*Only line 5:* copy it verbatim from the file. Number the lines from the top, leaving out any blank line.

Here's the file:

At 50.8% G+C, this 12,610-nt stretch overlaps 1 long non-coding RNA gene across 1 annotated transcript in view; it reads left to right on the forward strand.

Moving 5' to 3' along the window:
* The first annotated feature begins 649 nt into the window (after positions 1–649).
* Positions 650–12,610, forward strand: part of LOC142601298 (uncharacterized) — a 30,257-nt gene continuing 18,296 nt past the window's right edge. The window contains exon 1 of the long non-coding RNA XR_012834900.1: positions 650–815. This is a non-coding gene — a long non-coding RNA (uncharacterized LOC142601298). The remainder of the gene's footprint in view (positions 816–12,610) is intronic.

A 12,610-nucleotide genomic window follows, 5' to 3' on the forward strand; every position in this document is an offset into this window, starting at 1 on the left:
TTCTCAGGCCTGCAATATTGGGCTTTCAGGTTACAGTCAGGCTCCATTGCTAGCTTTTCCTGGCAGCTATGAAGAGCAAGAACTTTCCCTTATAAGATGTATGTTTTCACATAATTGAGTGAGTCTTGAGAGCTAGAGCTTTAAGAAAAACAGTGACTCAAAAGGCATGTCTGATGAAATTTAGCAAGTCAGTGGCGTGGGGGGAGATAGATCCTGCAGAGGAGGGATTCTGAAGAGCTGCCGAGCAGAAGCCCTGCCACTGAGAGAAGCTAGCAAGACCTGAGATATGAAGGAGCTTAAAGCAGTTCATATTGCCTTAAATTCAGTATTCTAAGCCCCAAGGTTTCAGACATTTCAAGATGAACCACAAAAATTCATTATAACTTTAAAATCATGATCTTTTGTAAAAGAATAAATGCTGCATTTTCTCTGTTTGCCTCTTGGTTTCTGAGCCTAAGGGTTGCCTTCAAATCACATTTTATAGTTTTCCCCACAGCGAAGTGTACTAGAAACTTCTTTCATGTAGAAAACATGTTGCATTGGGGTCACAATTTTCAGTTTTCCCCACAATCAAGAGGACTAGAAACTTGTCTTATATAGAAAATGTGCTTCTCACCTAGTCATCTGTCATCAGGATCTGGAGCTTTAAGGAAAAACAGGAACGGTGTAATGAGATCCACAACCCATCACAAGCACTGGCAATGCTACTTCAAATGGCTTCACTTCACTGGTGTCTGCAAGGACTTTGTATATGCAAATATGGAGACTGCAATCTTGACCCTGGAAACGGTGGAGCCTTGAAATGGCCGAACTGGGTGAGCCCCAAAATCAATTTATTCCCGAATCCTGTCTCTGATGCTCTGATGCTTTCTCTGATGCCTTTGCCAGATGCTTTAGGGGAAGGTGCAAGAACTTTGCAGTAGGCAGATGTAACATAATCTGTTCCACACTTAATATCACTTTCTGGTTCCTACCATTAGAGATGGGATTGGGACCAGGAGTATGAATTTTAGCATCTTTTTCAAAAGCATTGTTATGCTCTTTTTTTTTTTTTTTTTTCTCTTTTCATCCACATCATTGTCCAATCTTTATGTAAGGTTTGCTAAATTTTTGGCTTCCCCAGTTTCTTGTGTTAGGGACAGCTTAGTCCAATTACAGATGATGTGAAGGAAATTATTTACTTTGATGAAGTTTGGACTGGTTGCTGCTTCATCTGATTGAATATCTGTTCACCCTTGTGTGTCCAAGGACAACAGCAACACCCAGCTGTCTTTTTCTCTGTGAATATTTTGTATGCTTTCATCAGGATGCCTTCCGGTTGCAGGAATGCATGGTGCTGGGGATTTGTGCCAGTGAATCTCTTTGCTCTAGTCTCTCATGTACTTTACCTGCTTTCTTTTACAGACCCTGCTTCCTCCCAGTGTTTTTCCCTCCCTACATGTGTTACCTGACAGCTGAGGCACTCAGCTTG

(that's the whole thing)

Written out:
A 12,610-nucleotide genomic window follows, 5' to 3' on the forward strand; every position in this document is an offset into this window, starting at 1 on the left: